Introduction: GSM Arduino Latching Relay
Hello and welcome to my first instructable. I hope it's ok everyone!
Anyways, this instructable is about making a basic GSM latching relay.
The idea is simple enough, the phone is rung, and the output is turned on, the phone is rung again, and the output is turned off.
Obligatory Mains Electricity Warning
I should add at this point, that Mains Electricity is Dangerous, and can kill.
Never work on the internals of the project when the cover is removed and the unit is connected to mains as there will be live contacts exposed!
If in doubt, don’t' do it!
Step 1: Materials & Parts
To build this, you are going to need these items! :)
Project Box - eBay - "http://www.ebay.co.uk/itm/181618566372" - £4.99
Arduino Uno - eBay - "http://www.ebay.co.uk/itm/111494292871" - £2.94
Yes it's not ideal to cheap out on the arduino but i wanted to keep costs to a minimum.
Arduino Relay - eBay -"http://www.ebay.co.uk/itm/281680894531" - £1.19
A smaller relay to connect the arduino to the mains relay.
Mains Relay - eBay - "http://www.ebay.co.uk/itm/190836816737" - £7.25
This one is rated 30A at 240V and is used to switch the high voltage on and off.
12V Power supply - eBay - http://www.ebay.co.uk/itm/190586320487 - £5.99
You don't have to use this one, any 12 volt supply will do, as long as it fits in the project box and can provide 2 amps or so.
5V Power supply - eBay - "http://www.ebay.co.uk/itm/151659818216" - £2.69
This is used to lower the 12 volt supply to the 5 volts needed to run the arduino and the arduino relay.
I used a LG KG800, they are cheap on ebay and easy to hack.
An alternative would be the Nokia 3310, which is also very easy to hack.
Step 2: The Plan
The photo shows the insides of the project, labelled.
Step 3: Wiring Diagram
This wiring diagram shows how I connected everything together to make the project work. Follow this and you should be fine.
Step 4: Mobile Phone Hacking
To be able to interface the mobile phone with the arduino, you are going to
need to hack your way into it, hardware wise anyway.
You will need access to the vibrator motor outputs and the battery contacts.
On the LG I located the vibrator motor, which was connected using wires to the phone's motherboard. I cut off the motor, making sure that there was as much excess cable left behind to make soldering easier. I then soldered longer wires to these wires and covered the area in hot glue to help with cable strain and to hold my hack in place.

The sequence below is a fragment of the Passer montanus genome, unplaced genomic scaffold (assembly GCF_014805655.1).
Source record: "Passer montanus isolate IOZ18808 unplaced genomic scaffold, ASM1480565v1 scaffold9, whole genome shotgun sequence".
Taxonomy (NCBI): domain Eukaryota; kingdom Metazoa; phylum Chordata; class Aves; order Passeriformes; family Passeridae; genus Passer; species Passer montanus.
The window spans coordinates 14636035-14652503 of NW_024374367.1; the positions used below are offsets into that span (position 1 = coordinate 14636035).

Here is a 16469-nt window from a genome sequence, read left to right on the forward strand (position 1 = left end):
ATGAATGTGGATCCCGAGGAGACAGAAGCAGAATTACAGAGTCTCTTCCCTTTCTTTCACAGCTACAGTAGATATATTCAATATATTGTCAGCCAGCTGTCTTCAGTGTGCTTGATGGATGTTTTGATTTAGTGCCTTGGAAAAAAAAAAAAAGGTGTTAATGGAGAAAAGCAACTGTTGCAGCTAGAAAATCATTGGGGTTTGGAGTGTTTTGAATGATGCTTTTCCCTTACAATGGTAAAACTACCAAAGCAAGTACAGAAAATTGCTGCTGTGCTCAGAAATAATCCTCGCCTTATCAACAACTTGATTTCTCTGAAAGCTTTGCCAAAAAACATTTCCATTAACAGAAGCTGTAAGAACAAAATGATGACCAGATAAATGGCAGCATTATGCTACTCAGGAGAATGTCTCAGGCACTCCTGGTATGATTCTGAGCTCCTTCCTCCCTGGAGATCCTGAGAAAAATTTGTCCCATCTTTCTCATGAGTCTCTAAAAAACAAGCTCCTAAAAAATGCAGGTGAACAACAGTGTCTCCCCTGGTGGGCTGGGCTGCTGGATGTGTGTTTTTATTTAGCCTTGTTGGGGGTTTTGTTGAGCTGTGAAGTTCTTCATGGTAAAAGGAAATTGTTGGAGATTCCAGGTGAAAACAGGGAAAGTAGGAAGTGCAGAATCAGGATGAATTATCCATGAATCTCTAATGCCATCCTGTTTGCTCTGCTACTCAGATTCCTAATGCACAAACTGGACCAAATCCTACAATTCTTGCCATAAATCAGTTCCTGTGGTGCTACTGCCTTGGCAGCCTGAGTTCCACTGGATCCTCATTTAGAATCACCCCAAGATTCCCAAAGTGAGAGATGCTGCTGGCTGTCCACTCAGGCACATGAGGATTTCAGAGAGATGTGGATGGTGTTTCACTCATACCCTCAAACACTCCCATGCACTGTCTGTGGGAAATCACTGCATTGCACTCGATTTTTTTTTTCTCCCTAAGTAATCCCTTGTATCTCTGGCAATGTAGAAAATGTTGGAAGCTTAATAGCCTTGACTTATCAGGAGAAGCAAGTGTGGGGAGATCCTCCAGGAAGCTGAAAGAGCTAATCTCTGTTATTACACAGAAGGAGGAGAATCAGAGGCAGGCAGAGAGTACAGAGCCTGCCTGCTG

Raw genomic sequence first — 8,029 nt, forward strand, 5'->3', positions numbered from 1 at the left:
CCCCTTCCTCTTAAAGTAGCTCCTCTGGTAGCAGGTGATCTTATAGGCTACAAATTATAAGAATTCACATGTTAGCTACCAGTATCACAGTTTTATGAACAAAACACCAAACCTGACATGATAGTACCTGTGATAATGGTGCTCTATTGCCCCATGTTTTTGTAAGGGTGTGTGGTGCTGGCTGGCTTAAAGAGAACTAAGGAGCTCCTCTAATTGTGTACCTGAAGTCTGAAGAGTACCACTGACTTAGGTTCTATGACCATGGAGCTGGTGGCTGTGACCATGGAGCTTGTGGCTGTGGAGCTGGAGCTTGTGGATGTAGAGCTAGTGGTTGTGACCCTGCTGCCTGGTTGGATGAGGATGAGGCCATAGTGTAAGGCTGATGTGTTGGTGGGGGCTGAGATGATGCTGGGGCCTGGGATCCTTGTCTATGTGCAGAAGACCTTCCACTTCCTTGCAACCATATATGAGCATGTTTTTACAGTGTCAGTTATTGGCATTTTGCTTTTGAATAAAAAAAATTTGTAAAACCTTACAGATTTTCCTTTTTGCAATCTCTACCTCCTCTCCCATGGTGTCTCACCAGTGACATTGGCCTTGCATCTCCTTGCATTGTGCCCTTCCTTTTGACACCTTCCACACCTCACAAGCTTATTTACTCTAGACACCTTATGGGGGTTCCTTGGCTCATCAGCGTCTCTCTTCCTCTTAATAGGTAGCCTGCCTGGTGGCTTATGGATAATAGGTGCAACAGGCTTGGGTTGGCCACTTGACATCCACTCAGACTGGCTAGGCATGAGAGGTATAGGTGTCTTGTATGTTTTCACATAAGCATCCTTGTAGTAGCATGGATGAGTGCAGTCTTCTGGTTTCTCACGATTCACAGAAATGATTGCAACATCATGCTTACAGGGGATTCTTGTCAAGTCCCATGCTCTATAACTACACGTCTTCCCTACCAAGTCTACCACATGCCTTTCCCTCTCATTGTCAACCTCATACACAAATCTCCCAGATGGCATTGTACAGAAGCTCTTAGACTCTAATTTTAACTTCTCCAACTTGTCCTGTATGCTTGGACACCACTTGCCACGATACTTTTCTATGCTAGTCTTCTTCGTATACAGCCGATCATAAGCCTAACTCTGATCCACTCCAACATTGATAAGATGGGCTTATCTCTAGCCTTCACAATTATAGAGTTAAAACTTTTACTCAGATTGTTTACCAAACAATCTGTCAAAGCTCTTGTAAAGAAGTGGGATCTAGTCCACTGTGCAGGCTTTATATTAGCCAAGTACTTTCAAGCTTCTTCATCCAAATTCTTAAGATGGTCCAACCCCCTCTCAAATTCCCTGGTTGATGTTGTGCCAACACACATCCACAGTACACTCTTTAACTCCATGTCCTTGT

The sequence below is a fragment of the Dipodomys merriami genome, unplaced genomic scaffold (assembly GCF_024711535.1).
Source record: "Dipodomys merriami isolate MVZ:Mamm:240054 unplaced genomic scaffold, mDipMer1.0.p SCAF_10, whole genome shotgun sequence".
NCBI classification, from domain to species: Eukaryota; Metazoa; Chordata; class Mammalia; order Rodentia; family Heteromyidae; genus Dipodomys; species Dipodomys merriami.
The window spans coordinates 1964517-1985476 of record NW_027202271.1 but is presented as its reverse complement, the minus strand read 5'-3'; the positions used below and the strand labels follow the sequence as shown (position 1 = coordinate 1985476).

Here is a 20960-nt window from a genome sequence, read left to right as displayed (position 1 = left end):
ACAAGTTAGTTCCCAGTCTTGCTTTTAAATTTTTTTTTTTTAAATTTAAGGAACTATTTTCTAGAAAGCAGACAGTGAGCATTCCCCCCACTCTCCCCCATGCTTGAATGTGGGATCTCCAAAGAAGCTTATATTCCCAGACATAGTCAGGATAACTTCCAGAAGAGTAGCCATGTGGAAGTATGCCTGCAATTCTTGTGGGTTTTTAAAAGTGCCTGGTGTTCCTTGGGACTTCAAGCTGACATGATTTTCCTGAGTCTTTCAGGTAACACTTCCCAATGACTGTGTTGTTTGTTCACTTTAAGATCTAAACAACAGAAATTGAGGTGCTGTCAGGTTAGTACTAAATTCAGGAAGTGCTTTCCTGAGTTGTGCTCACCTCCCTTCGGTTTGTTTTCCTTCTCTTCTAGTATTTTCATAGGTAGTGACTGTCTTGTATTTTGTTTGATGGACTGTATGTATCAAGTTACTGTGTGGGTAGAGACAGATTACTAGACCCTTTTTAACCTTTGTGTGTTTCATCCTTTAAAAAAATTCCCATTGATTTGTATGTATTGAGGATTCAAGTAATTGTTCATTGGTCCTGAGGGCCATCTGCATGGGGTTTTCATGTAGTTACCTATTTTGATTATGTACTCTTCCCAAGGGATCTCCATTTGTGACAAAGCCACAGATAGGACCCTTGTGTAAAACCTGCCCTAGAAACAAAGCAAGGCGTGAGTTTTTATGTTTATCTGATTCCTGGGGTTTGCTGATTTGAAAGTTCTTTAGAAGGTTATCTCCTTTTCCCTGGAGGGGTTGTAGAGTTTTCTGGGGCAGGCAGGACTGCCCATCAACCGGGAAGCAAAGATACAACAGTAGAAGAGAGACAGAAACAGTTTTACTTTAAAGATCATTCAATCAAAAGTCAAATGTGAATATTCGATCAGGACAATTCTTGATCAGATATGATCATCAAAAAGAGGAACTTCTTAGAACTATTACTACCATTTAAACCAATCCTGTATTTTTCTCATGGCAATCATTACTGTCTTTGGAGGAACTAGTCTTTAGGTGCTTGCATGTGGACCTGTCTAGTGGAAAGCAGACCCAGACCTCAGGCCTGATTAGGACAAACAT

Nokia mobile phones, which is what I would personally recommend for this task are slightly harder though. You will need to remove the back plastic panel. This contains the vibrator motor. Remove the motor and solder wires carefully to the pads on the phone motherboard.
I have included a fault finding image of a Nokia 3310. This should aid in the location of the vibrator contacts.
When the phone receives an incoming call, a voltage appears on the wires.
You will need to experiment with this, figure out what the maximum voltage that appears is and the polarity of the wires. Connect the negative to ground.
Powering the phone is a little trickier as you cannot power the phone using the charging socket without the battery in place, and leaving the battery in place is impractical for many reasons.
I found that the easiest option is to remove the battery and connect power straight to the phone itself. However, some phone batteries have on board components which mean the phone will not start without the battery.
The LG required just 4 volts across its battery terminals to start up, all that was needed was a diode to drop the voltage only one volt or so from the 5 volt supply.
Nokia, however are more tricky, they require some extra work. There is a perfect explanation as to how to do connect an external supply on this website.
As again, solder wires to the battery terminals and cover in glue.
Step 5: Arduino Code
I hate coding. This part of the project took me the longest to get to work.
I was showed how to get this to work by my friend Seb at the Brighton Hackerspace. If you're in Brighton, drop by, say hello and you might even see me.
The code is attached. I have annotated it as best i can, but i'm still a lousy coder!
Step 6: Adjustments
Depending on how the phone you use works, there are many thing you are going
to need to mod.
One thing I had to do was add an additional resistor across the vibrator motor outputs, as this dissipated a voltage that would appear and confuse the arduino as to what state it should be in.
Step 7: Finished Project
See the Video to see the project in action
Step 8: Afterthoughts & Version 2
The phone still needs to be turned on, after the relay is pluged in.
The phone may vibrate for things other than an incomming call, and this will be seen as a input to the arduino.
Ideas for Version 2
Phone automatically turns on when the relay is plugged in.